Gerhard Richter

Gerhard Richter on Writing

“The idea that art copies nature is a fatal misconception. Art has always operated against nature and for reason.”

“Surely you don’t think that a stupid demonstration of brushwork, or of the rhetoric of painting and its elements, could ever achieve anything, say anything, express any longing.”

“I never worked at painting as if it were a job; it was always out of interest or for fun, a desire to try something.”

“I have to have a mental picture, an image, to start. I never reach this image, but it’s good to begin with it.”

“Form is all we have to help us cope with fundamentally chaotic facts and assaults. Formulating something is a great start. I trust form, trust my feeling or capacity to find the right form for something. Even if that is only by being well organized. That too is form.”

“Strange though this may sound, not knowing where one is going, being lost, being a loser, reveals the greatest possible faith and optimism, as against collective security and collective significance. To believe, one must have lost God; to paint, one must have lost art.”

“I want to leave everything as it is. I therefore neither plan nor invent; I add nothing and omit nothing. At the same time, I know that I inevitably shall plan, invent, alter, make and manipulate. But I don’t know that.”

“I don’t create blurs. Blurring is not the most important thing: nor is it an identity tag for my pictures. When I dissolve demarcations and create transitions, this is not in order to destroy the representation, or to make it more artistic or less precise. The flowing transitions, the smooth, equalizing surface, clarify the content and make the representation credible (an alla prima impasto would be too reminiscent of painting, and would destroy the illusion).”

“When I first painted a number of canvases grey all over I did so because I did not know what to paint, or what there might be to paint: so wretched a start could lead to nothing meaningful. As time went on, however, I observed differences of quality among grey surfaces, and also that these betrayed nothing of the destructive motivation that lay behind them. The pictures began to teach me. By generalizing a personal dilemma, they resolved it. Destitution became a constructive statement; it became relative perfection, beauty, and therefore painting.”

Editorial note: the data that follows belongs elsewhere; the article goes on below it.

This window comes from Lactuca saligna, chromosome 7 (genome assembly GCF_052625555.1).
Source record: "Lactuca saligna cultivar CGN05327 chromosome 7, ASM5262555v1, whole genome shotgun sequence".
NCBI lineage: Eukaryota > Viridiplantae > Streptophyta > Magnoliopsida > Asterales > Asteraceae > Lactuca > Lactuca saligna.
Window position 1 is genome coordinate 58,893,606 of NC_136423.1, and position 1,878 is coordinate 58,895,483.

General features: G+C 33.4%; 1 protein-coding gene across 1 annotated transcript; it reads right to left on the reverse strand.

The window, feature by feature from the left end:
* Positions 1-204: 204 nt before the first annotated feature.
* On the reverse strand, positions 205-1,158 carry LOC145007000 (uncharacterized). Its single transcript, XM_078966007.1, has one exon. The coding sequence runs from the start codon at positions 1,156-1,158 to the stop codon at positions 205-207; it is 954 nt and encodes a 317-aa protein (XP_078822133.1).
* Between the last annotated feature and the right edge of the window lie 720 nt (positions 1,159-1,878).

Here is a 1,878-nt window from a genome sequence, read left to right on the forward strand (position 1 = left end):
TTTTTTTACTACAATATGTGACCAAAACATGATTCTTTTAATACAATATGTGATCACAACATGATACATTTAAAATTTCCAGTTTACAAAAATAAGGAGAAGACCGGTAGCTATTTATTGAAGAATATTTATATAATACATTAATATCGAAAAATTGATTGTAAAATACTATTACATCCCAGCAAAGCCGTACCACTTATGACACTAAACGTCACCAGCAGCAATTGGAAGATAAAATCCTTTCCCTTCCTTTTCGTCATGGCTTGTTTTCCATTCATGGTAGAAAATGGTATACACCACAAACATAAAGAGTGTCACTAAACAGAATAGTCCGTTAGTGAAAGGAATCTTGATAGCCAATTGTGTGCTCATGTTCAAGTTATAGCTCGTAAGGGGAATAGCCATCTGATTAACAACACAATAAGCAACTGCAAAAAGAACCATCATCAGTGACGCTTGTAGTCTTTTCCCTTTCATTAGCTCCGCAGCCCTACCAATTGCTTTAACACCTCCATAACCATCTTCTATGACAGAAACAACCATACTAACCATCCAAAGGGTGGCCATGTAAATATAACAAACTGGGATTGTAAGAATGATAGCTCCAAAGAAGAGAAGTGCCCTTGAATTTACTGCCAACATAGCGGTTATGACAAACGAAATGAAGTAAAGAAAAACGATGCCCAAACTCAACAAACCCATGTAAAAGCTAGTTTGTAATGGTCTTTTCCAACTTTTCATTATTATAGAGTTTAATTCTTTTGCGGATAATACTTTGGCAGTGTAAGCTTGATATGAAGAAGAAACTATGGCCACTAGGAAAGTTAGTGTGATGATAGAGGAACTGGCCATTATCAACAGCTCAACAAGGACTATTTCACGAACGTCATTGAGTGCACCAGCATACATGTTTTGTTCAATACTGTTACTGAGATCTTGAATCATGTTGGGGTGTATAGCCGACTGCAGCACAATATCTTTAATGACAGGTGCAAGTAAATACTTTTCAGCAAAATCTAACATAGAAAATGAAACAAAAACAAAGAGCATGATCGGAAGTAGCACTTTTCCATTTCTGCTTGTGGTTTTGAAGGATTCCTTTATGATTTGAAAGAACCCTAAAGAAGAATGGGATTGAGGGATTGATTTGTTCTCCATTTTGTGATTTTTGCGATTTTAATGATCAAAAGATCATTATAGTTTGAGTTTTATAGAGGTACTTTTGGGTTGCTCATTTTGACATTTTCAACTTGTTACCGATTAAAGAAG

“How could one be in this world without feeling dismayed by it? Even if one paints flowers and gingerbread.”

“Talk about painting: there’s no point. By conveying a thing through the medium of language, you change it. You construct qualities that can be said, and you leave out the ones that can’t be said but are always the most important.”

“It is hard, say, to cross out six different numbers on a Lotto ticket in such a way that the arrangement looks convincing. And yet the sequence that emerges after the numbers are drawn seems entirely right and credible in every way.”

Q: What painters have you learned from?
A: “From every one that I know.”

“What I’m attempting in each picture is nothing other than this.. to bring together in a living and viable way, the most different and the most contradictory elements in the greatest possible freedom.”

Craft Notes / 11 Comments
January 26th, 2011 / 8:34 pm

Power Quote: Gerhard Richter

“I don’t want to be a personality or to have an ideology. I see no sense in doing anything different. I never do see any sense. I think that one always does what is being done anyway (even when making something new), and that one is always making something new. To have an ideology means having laws and guidelines; it means killing those who have different laws and guidelines. What is the good of that?”

from The Daily Practice of Painting by Gerhard Richter

Power Quote / 69 Comments
March 12th, 2010 / 1:50 am